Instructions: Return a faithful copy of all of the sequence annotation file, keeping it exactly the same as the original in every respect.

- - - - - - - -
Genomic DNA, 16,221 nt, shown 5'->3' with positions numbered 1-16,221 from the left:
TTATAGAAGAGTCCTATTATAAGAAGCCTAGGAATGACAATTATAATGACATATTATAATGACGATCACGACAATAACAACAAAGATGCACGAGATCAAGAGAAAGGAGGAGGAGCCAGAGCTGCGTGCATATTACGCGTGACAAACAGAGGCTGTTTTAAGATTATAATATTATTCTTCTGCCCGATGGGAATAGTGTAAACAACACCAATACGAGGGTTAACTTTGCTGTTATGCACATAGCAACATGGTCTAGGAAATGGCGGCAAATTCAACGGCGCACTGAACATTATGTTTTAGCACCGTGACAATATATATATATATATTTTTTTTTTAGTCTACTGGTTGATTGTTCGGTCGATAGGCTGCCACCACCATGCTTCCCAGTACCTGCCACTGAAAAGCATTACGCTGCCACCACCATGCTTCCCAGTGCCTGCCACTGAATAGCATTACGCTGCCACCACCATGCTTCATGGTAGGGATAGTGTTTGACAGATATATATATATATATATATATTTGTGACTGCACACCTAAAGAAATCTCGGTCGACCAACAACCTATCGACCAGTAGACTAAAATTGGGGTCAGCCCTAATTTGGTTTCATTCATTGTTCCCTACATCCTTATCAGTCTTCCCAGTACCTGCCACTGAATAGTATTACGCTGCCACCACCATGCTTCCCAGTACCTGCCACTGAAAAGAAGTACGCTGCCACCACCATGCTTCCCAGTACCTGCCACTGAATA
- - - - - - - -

Genomic DNA, 16,221 nt, shown 5'->3' with positions numbered 1-16,221 from the left:
TTATAGAAGAGTCCTATTATAAGAAGCCTAGGAATGACAATTATAATGACATATTATAATGACGATCACGACAATAACAACAAAGATGCACGAGATCAAGAGAAAGGAGGAGGAGCCAGAGCTGCGTGCATATTACGCGTGACAAACAGAGGCTGTTTTAAGATTATAATATTATTCTTCTGCCCGATGGGAATAGTGTAAACAACACCAATACGAGGGTTAACTTTGCTGTTATGCACATAGCAACATGGTCTAGGAAATGGCGGCAAATTCAACGGCGCACTGAACATTATGTTTTAGCACCGTGACAATATATATATATATATTTTTTTTTTAGTCTACTGGTTGATTGTTCGGTCGATAGGCTGCCACCACCATGCTTCCCAGTACCTGCCACTGAAAAGCATTACGCTGCCACCACCATGCTTCCCAGTGCCTGCCACTGAATAGCATTACGCTGCCACCACCATGCTTCATGGTAGGGATAGTGTTTGACAGATATATATATATATATATATATTTGTGACTGCACACCTAAAGAAATCTCGGTCGACCAACAACCTATCGACCAGTAGACTAAAATTGGGGTCAGCCCTAATTTGGTTTCATTCATTGTTCCCTACATCCTTATCAGTCTTCCCAGTACCTGCCACTGAATAGTATTACGCTGCCACCACCATGCTTCCCAGTACCTGCCACTGAAAAGAAGTACGCTGCCACCACCATGCTTCCCAGTACCTGCCACTGAATA